Maybe that's the reason why they are releasing the Super 35 mode on the LF soon! 

 

Now, if you give me the option of an Alexa 65 vs an Alexa Mini, I would get the Alexa 65 any day! Shooting with a 25mm on the Alexa 65 and having SUCH a beautiful tridimensionality on medium shots.. that's wonderful!

 

Have a lovely day!


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#13 Robin R Probyn

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Posted 15 November 2018 - 07:28 PM

I don't think ARRI thought the Alexa 65 would be so popular, otherwise they would have put it into production for sale.  I think they are hoping that the Alexa LF takes most of that demand.

 

Larger format film has more resolution and less grain than smaller formats, but with digital, there isn't as visible a change (because there is no grain) between the Alexa 65 and the regular Alexa, especially if you shoot 3.4K Open Gate on the Alexa and 6.5K on the Alexa 65 and finish everything to 4K (and there is even less of a difference if you finish everything to 2K / HD).  The Alexa 65 image tends to be cleaner in low-light though.

 

I just saw "The Girl in the Spider's Web", which looked nice, but I was surprised to see that most of it was shot on the Alexa 65, which just shows you that we are so used to clean, sharp images today that it gets harder to impress us unless you see it on a huge IMAX screen or something. I only looked up the specs on the movie because it was made by Sony, and a Sony camera is featured in the plot, but it turns out it wasn't shot on a Sony camera.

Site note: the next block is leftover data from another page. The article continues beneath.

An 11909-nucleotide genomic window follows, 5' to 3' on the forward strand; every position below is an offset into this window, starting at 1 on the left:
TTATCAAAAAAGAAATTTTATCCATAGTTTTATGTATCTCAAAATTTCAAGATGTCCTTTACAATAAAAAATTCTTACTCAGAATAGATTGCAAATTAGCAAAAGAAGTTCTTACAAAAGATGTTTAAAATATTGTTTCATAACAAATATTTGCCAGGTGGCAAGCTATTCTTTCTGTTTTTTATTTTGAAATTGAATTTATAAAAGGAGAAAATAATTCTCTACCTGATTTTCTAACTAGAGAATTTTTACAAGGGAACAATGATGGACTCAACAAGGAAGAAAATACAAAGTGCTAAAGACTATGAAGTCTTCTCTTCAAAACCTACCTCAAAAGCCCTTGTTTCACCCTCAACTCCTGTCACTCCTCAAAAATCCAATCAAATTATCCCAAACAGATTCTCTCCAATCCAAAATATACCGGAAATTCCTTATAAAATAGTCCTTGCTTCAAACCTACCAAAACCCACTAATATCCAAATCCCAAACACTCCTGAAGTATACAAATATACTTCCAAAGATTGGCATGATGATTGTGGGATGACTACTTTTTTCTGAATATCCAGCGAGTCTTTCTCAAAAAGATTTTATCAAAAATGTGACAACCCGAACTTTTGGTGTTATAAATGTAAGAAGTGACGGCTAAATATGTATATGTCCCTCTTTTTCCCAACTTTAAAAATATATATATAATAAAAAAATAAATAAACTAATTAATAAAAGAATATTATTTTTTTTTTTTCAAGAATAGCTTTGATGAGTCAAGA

Yikes I bet the Sony Venice making department wasn't happy.. must be a dir or DP with alot of clout.?. I played about with the Venice today at Interbee.. such a lovely camera is all ways.. and positively tiny.. like a slightly over weight f55..


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#14 Manu Delpech

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Posted 17 November 2018 - 06:08 PM

Regarding what David said about there not being a big difference between the Alexa & A65, I thought so at first but between War For The Planet Of The Apes, Live By Night, Okja, Roma, Fallen Kingdom, Dumbo (from the trailers) and especially Fantastic Beasts: The Crimes Of Grindelwald (gorgeously shot), I find there's more density to the Alexa 65 image and more texture. Dunno how to explain it, it feels more pleasant to my eye as well. There's some great looking stuff on the Alexa here and there but not as striking imo. It's not a quantifiable thing and I've seen a few DPs say a similar thing.

What I find interesting is seeing Bong Joon-Ho using it again on his new film when him and Khondji wanted to shoot Okja on 35mm film but couldn't. Janusz Kaminski is also surprisingly shooting Call Of The Wild on it, that should be super intriguing !

I remain a 35mm film snob but yeah, I dont know what it is about the Alexa 65. And I think it's even more potent on a giant IMAX screen, it sings in a very different way (Fallen Kingdom or The Crimes Of Grindelwald especially for example or seeing various trailers here and there)